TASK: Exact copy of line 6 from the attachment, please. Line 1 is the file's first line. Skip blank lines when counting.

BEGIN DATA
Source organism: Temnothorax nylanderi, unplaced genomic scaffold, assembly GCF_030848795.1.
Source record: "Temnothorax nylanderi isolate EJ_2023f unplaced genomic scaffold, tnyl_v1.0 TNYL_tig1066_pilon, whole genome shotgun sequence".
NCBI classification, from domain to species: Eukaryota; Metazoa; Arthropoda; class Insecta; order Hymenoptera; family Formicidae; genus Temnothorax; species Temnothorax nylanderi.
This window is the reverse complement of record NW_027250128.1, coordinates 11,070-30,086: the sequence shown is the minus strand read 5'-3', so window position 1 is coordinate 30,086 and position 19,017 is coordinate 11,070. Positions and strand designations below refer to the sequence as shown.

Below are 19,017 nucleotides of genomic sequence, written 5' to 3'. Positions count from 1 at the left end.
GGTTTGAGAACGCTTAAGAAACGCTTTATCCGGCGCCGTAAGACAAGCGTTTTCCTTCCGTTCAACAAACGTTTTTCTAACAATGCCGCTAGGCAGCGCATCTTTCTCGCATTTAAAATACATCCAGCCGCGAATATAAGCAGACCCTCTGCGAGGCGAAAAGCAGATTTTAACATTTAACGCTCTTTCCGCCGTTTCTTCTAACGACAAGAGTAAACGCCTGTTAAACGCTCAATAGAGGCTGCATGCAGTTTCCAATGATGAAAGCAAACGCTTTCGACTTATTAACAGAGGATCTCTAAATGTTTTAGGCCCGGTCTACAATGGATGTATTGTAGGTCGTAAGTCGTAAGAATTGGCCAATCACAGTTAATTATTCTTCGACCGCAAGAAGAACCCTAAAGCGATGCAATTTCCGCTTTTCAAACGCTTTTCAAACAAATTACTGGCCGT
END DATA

GGTTTGAGAACGCTTAAGAAACGCTTTATCCGGCGCCGTAAGACAAGCGTTTTCCTTCCGTTCAACAAACGTTTTTCTAACAATGCCGCTAGGCAGCGCATCTTTCTCGCATTTAAAATACATCCAGCCGCGAATATAAGCAGACCCTCTGCGAGGCGAAAAGCAGATTTTAACATTTAACGCTCTTTCCGCCGTTTCTTCTAACGACAAGAGTAAACGCCTGTTAAACGCTCAATAGAGGCTGCATGCAGTTTCCAATGATGAAAGCAAACGCTTTCGACTTATTAACAGAGGATCTCTAAATGTTTTAGGCCCGGTCTACAATGGATGTATTGTAGGTCGTAAGTCGTAAGAATTGGCCAATCACAGTTAATTATTCTTCGACCGCAAGAAGAACCCTAAAGCGATGCAATTTCCGCTTTTCAAACGCTTTTCAAACAAATTACTGGCCGT